Ahmed is making rods using different numbers of cubes. Which rod is twice the length of his first rod?

Take 5 cubes of one colour and 2 of another colour. How many different ways can you join them if the 5 must touch the table and the 2 must not touch the table?

Factors and Multiples game for an adult and child. How can you make sure you win this game?

In this town, houses are built with one room for each person. There are some families of seven people living in the town. In how many different ways can they build their houses?

These models have appeared around the Centre for Mathematical Sciences. Perhaps you would like to try to make some similar models of your own.

These practical challenges are all about making a 'tray' and covering it with paper.

It might seem impossible but it is possible. How can you cut a playing card to make a hole big enough to walk through?

Can you make dice stairs using the rules stated? How do you know you have all the possible stairs?

Take a rectangle of paper and fold it in half, and half again, to make four smaller rectangles. How many different ways can you fold it up?

The Man is much smaller than us. Can you use the picture of him next to a mug to estimate his height and how much tea he drinks?

Try continuing these patterns made from triangles. Can you create your own repeating pattern?

If you count from 1 to 20 and clap more loudly on the numbers in the two times table, as well as saying those numbers loudly, which numbers will be loud?

Can you predict when you'll be clapping and when you'll be clicking if you start this rhythm? How about when a friend begins a new rhythm at the same time?

A group of children are discussing the height of a tall tree. How would you go about finding out its height?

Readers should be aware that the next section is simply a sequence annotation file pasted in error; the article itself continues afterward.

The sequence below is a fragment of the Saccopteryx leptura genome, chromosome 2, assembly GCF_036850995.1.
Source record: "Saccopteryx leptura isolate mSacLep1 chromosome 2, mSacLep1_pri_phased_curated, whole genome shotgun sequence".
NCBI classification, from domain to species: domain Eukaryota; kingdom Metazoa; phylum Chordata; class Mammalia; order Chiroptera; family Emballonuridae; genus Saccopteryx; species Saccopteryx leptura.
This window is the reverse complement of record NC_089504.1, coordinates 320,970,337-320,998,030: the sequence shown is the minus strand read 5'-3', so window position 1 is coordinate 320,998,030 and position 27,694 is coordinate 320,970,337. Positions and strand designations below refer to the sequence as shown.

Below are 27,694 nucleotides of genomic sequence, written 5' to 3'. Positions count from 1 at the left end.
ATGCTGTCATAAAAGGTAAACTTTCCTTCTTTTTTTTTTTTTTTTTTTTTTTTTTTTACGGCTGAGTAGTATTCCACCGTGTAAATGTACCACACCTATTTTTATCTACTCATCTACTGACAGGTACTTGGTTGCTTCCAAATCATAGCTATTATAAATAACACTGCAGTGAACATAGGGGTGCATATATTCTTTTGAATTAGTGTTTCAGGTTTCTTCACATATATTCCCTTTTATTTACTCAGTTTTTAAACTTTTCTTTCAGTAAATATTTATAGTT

Kimie and Sebastian were making sticks from interlocking cubes and lining them up. Can they make their lines the same length? Can they make any other lines?

Here are some ideas to try in the classroom for using counters to investigate number patterns.

We went to the cinema and decided to buy some bags of popcorn so we asked about the prices. Investigate how much popcorn each bag holds so find out which we might have bought.

How does the time of dawn and dusk vary? What about the Moon, how does that change from night to night? Is the Sun always the same? Gather data to help you explore these questions.

Can you make the most extraordinary, the most amazing, the most unusual patterns/designs from these triangles which are made in a special way?

You could use just coloured pencils and paper to create this design, but it will be more eye-catching if you can get hold of hammer, nails and string.

Are all the possible combinations of two shapes included in this set of 27 cards? How do you know?

An activity making various patterns with 2 x 1 rectangular tiles.

Is there a best way to stack cans? What do different supermarkets do? How high can you safely stack the cans?

Explore the triangles that can be made with seven sticks of the same length.